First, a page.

A ‘Clutch’ tip helps Miller, Miami reach 1st Final Four
CORAL GABLES, Fla. (AP) — Jordan Miller took 20 shots in the regional final for Miami and made them all, helping the Hurricanes rally their way into the Final Four. The personification of clutch.
A guy named Clutch is why he’s at Miami, why Miller has become one of the stars of March Madness — and why the Hurricanes are one of the four men’s teams lucky enough to head to Houston this weekend and see their season stretch into April.
It was around this time two years ago when Miami then-assistant coach Bill Courtney’s phone rang with news that Miller had entered the transfer portal and was leaving George Mason. Courtney dove into some tape and began looking into Miller’s background. Turns out, one of Courtney’s old pickup-game buddies from Virginia — Clutch, real name Gary Collins — was Miller’s AAU coach.
“The recruitment got pretty simple from there,” said Courtney, now the Hurricanes’ associate head coach.
Good thing that recruitment went the way it did, because Miami has absolutely needed Miller this season — never more than it did on Sunday. Miller was 7 for 7 from the field and 13 for 13 from the foul line in Miami’s 88-81 win over Texas, a victory that sent the Hurricanes (29-7) into Saturday’s national semifinals against UConn (29-8). For the season, Miller is averaging 15.4 points and 6.1 rebounds per game, second-most for Miami in both categories.
He helped them get to the Elite Eight last season — and at least one step further this season.
“That loss sat with me for a really, really long time,” Miller said of the defeat to eventual national champion Kansas in last year’s tournament. “I had to put it in the past because it was a new season, but having the opportunity to kind of right your wrongs almost and get past something that stumped you previously is a great feeling.”
The 20-for-20 combined shooting effort from the field and the line against Texas matched Christian Laettner’s historic game for Duke against Kentucky in a regional final in 1992. Laettner — who went 10 for 10 from both the field and the line in that game — tweeted congratulations to Miller on Monday; Miller responded with “Appreciate you! Glad to join some elite company.”
There is rich irony in that Miller came to Miami from George Mason — as did Hurricanes coach Jim Larrañaga, who took that school to the Final Four in 2006 and got Miami to the Final Four on exactly the 17th anniversary of that win.
“I just asked Jordan to ask the people at George Mason know what kind of coach I am and if he’d fit in my program,” Larrañaga said. “And a lot of them told him, ‘Yeah, you should go play for Coach L.’ I was so impressed with him as an individual. You know, the basketball ability is one thing but his personality, his work ethic, his basketball IQ made me feel like ‘OK, this kid will fit in really, really well.’ I had no idea he was this good.”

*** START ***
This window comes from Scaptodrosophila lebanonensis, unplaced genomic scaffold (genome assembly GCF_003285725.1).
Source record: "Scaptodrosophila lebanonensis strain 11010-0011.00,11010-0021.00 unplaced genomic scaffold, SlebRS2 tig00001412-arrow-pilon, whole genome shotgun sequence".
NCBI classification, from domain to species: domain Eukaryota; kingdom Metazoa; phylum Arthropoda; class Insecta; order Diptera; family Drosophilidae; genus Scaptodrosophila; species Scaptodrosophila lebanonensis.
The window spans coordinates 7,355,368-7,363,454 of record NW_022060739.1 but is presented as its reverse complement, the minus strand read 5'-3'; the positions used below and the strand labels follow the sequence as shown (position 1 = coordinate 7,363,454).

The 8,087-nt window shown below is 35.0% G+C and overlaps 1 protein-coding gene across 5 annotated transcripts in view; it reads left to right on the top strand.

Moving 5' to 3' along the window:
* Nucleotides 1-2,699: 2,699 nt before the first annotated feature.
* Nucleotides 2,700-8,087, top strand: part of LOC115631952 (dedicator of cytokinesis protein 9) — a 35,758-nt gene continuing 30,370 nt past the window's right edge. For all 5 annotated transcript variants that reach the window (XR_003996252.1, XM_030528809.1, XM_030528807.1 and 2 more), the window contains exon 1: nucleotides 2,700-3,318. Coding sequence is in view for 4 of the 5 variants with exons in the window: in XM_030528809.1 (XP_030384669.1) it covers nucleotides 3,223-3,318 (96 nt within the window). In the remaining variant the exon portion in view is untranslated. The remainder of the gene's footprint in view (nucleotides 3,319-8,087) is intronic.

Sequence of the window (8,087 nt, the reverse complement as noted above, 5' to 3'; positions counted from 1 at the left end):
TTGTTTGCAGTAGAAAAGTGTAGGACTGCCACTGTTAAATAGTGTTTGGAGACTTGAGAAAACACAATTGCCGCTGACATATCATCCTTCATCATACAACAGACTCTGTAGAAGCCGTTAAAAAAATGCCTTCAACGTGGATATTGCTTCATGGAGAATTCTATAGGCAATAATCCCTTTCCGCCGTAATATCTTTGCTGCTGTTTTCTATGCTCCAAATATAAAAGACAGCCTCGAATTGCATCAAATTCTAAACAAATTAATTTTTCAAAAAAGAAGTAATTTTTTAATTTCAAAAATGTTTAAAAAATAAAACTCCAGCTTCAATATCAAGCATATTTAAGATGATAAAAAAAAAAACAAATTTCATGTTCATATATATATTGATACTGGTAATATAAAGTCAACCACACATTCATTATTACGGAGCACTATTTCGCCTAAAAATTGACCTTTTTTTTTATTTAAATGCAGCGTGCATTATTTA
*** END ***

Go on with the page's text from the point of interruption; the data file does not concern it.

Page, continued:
The Hurricanes were even talking to other players — frankly, with better numbers — than Miller had when he entered the portal. Had it not been for Clutch, it’s extremely likely that Miami would have gone in a different direction. And then who knows how this season would have turned out for Miller or the Hurricanes.
“I don’t know if anyone expected this,” Courtney said. “Clutch was the only one who told me he could be this.”
Larrañaga doesn’t think many people know how good Miller is. He calls the 6-foot-7, 195-pound wing “the most underrated player in the country.”
That moniker might not hold up anymore, especially not after the show Miller put on on Sunday. The 27 points might be a breakout of sorts; it was the second-best scoring effort of his 141-game collegiate career, and by far the most points he’s managed in a postseason game at either George Mason or Miami.
Larrañaga essentially challenged Miller when last season ended to be this guy.
“I sat down and talked to Jordan before this season began. I just said to him, ‘Your role is going to completely change. We’re going to expand it,’” Larrañaga said. “He asked me one question: ‘Hey, if I get a defensive rebound, can I push it in transition, dribble it up the court?’ I asked him one question: ‘Are you going to turn the ball over?’ And he said no. I said then you can do it.”
They chart everything in every practice at Miami, as is the case at many schools, and Larrañaga quickly became enthralled by the idea of Miller getting his way — grabbing a rebound like a big guy, then heading downcourt like a guard. For every turnover he had in scrimmages, he had seven assists. Such a ratio is absurd for point guards; for wings and combo players like Miller, it’s unheard of. During the season, it’s still a very respectable 2:1.
“He’s underrated because he’s under been under the radar,” Larrañaga said. “People just haven’t seen him to understand how good he is. I think he showed the country have done good he is these past two weeks.”
Indeed, thanks to Clutch, he’s been clutch. And Clutch is heading to Houston this weekend, to see if Miller and Miami can grab a national championship. The underrated kid might end up standing tallest of all.